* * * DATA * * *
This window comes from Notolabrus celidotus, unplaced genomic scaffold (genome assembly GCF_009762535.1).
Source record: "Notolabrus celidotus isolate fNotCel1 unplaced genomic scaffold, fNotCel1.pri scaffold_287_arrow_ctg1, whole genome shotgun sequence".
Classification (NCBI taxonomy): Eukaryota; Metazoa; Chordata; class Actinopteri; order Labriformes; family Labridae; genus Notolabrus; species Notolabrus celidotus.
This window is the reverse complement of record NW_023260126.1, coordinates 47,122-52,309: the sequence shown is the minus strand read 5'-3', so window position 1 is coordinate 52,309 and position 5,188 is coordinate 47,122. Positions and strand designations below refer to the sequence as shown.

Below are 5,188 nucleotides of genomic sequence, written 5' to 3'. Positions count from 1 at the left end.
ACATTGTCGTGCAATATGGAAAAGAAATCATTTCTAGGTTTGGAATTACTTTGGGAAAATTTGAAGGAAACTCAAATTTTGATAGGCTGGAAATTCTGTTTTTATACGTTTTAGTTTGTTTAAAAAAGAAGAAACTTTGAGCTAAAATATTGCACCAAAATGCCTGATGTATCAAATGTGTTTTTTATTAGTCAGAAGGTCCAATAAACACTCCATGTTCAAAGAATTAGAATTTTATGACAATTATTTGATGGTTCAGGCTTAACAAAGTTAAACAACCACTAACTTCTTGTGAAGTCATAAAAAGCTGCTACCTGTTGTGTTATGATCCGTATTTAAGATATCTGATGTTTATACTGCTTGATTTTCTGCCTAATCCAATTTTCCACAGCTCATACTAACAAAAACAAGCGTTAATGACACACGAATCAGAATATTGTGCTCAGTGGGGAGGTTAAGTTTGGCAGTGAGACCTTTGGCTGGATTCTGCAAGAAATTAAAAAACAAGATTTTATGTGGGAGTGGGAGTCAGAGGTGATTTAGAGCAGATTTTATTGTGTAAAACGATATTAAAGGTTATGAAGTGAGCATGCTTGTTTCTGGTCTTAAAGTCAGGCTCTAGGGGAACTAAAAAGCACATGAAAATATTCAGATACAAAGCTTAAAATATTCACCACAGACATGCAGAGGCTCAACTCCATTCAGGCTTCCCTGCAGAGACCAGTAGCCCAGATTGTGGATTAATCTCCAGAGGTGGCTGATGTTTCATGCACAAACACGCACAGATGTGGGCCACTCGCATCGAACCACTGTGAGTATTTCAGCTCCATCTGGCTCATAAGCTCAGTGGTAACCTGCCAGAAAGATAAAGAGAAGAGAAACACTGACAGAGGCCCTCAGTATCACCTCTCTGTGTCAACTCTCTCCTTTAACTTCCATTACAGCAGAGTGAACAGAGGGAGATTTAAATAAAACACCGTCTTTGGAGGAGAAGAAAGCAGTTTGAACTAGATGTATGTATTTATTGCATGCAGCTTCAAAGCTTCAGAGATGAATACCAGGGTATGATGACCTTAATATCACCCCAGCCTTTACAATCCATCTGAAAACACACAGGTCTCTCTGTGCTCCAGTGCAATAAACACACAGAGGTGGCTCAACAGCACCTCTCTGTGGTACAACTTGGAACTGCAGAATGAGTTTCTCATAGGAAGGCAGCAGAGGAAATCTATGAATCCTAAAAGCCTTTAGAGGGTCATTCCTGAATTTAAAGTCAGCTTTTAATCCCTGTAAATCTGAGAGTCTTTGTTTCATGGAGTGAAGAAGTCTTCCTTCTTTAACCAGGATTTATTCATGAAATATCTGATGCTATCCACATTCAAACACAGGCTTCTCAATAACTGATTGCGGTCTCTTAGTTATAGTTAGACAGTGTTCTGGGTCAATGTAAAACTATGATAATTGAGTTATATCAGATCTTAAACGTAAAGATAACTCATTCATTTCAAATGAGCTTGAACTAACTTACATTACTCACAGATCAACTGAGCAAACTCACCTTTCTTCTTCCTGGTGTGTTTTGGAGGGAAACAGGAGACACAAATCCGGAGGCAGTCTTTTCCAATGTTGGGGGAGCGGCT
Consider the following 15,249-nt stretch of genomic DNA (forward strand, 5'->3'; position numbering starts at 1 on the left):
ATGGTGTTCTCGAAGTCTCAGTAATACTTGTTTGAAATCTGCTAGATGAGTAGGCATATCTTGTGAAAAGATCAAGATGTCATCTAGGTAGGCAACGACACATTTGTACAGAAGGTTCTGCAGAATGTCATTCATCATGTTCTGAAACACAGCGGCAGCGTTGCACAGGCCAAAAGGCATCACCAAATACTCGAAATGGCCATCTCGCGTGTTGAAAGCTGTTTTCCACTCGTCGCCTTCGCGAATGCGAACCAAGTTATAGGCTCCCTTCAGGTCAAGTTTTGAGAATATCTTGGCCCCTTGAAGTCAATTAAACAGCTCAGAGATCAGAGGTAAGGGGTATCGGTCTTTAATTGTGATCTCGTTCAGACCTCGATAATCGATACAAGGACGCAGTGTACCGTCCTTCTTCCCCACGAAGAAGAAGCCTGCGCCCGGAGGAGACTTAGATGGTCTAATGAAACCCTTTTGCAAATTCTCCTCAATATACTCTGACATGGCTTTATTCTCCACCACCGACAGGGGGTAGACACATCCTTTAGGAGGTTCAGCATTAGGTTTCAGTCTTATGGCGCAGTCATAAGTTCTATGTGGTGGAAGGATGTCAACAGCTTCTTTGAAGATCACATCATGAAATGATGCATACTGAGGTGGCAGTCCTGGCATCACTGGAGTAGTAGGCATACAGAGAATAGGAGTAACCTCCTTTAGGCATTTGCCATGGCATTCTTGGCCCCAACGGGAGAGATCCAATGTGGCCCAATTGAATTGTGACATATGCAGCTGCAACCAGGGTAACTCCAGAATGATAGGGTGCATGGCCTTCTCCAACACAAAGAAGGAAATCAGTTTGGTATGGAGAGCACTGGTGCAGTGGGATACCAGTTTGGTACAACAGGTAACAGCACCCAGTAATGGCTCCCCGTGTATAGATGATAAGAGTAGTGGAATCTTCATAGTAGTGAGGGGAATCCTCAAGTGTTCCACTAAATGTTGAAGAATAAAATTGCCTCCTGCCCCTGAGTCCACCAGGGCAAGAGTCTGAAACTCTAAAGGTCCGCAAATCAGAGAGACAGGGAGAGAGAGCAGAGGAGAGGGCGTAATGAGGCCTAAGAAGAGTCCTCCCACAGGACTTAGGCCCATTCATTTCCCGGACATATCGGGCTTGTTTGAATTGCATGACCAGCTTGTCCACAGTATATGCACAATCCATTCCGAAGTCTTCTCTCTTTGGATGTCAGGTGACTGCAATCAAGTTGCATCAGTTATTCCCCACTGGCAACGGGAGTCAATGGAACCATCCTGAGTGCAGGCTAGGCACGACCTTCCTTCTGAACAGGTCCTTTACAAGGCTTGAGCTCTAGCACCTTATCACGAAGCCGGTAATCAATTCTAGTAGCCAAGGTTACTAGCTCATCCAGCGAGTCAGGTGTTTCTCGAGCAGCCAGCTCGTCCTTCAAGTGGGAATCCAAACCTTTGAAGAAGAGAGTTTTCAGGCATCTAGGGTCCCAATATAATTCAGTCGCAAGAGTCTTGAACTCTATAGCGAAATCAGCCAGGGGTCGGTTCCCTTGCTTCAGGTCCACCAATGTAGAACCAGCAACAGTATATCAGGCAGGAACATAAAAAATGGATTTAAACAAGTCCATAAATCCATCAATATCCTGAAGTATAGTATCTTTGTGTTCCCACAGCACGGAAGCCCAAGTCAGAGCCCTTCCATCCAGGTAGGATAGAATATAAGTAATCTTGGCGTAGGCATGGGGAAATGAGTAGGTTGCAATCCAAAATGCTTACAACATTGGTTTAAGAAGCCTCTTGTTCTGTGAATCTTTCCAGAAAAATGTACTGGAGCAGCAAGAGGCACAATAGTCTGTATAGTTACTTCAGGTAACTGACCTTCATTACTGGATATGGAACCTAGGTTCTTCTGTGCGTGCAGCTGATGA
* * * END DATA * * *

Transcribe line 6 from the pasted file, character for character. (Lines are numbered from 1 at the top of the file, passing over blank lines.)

ACATTGTCGTGCAATATGGAAAAGAAATCATTTCTAGGTTTGGAATTACTTTGGGAAAATTTGAAGGAAACTCAAATTTTGATAGGCTGGAAATTCTGTTTTTATACGTTTTAGTTTGTTTAAAAAAGAAGAAACTTTGAGCTAAAATATTGCACCAAAATGCCTGATGTATCAAATGTGTTTTTTATTAGTCAGAAGGTCCAATAAACACTCCATGTTCAAAGAATTAGAATTTTATGACAATTATTTGATGGTTCAGGCTTAACAAAGTTAAACAACCACTAACTTCTTGTGAAGTCATAAAAAGCTGCTACCTGTTGTGTTATGATCCGTATTTAAGATATCTGATGTTTATACTGCTTGATTTTCTGCCTAATCCAATTTTCCACAGCTCATACTAACAAAAACAAGCGTTAATGACACACGAATCAGAATATTGTGCTCAGTGGGGAGGTTAAGTTTGGCAGTGAGACCTTTGGCTGGATTCTGCAAGAAATTAAAAAACAAGATTTTATGTGGGAGTGGGAGTCAGAGGTGATTTAGAGCAGATTTTATTGTGTAAAACGATATTAAAGGTTATGAAGTGAGCATGCTTGTTTCTGGTCTTAAAGTCAGGCTCTAGGGGAACTAAAAAGCACATGAAAATATTCAGATACAAAGCTTAAAATATTCACCACAGACATGCAGAGGCTCAACTCCATTCAGGCTTCCCTGCAGAGACCAGTAGCCCAGATTGTGGATTAATCTCCAGAGGTGGCTGATGTTTCATGCACAAACACGCACAGATGTGGGCCACTCGCATCGAACCACTGTGAGTATTTCAGCTCCATCTGGCTCATAAGCTCAGTGGTAACCTGCCAGAAAGATAAAGAGAAGAGAAACACTGACAGAGGCCCTCAGTATCACCTCTCTGTGTCAACTCTCTCCTTTAACTTCCATTACAGCAGAGTGAACAGAGGGAGATTTAAATAAAACACCGTCTTTGGAGGAGAAGAAAGCAGTTTGAACTAGATGTATGTATTTATTGCATGCAGCTTCAAAGCTTCAGAGATGAATACCAGGGTATGATGACCTTAATATCACCCCAGCCTTTACAATCCATCTGAAAACACACAGGTCTCTCTGTGCTCCAGTGCAATAAACACACAGAGGTGGCTCAACAGCACCTCTCTGTGGTACAACTTGGAACTGCAGAATGAGTTTCTCATAGGAAGGCAGCAGAGGAAATCTATGAATCCTAAAAGCCTTTAGAGGGTCATTCCTGAATTTAAAGTCAGCTTTTAATCCCTGTAAATCTGAGAGTCTTTGTTTCATGGAGTGAAGAAGTCTTCCTTCTTTAACCAGGATTTATTCATGAAATATCTGATGCTATCCACATTCAAACACAGGCTTCTCAATAACTGATTGCGGTCTCTTAGTTATAGTTAGACAGTGTTCTGGGTCAATGTAAAACTATGATAATTGAGTTATATCAGATCTTAAACGTAAAGATAACTCATTCATTTCAAATGAGCTTGAACTAACTTACATTACTCACAGATCAACTGAGCAAACTCACCTTTCTTCTTCCTGGTGTGTTTTGGAGGGAAACAGGAGACACAAATCCGGAGGCAGTCTTTTCCAATGTTGGGGGAGCGGCT